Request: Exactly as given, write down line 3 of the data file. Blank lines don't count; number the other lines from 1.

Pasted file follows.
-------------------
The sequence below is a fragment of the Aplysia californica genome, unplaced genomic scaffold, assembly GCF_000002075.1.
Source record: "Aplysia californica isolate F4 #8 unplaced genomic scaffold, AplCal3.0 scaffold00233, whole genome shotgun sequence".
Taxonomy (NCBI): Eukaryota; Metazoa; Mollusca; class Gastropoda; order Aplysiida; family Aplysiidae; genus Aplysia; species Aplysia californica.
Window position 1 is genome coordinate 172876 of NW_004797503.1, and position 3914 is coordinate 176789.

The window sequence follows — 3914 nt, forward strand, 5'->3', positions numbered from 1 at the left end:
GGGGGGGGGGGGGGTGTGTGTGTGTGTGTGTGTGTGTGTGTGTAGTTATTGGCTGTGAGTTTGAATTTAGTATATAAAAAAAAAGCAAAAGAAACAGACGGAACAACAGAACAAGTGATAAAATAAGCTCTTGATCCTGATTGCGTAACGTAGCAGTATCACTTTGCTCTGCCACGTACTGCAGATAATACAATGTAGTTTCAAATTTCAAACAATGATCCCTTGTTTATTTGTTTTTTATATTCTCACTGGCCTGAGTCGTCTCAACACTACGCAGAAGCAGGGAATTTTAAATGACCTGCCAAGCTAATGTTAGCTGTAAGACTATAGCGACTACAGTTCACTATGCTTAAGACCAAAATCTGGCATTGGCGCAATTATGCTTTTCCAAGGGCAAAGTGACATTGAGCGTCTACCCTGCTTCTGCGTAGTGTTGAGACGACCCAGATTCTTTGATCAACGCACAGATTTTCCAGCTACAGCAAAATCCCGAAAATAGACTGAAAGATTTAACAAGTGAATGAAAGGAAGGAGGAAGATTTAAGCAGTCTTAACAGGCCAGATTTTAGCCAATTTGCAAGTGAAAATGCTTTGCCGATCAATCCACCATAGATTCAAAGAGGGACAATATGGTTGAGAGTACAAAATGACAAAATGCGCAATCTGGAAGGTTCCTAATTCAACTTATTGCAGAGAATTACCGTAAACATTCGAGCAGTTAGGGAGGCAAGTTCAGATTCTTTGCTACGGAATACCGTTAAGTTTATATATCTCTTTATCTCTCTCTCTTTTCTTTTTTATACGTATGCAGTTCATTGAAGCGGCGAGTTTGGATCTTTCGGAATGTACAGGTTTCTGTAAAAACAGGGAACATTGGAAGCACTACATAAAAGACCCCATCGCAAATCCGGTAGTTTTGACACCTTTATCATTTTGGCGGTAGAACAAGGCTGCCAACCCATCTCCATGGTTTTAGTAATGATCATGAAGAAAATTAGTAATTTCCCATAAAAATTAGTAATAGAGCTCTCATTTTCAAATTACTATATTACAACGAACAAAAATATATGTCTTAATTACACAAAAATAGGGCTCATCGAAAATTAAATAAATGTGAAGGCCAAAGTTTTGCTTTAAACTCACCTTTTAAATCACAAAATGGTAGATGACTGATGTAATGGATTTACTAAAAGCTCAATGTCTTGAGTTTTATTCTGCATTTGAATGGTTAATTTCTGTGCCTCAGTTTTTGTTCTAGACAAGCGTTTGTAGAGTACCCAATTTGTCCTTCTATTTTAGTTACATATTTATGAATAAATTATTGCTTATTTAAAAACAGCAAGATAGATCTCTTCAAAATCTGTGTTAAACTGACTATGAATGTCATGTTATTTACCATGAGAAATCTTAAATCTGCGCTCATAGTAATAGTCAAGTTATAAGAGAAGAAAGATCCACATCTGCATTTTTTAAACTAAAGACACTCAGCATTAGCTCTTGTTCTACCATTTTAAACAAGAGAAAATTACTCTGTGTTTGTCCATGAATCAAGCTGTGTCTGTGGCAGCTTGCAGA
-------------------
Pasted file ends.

Taxonomy (NCBI): Eukaryota; Metazoa; Mollusca; class Gastropoda; order Aplysiida; family Aplysiidae; genus Aplysia; species Aplysia californica.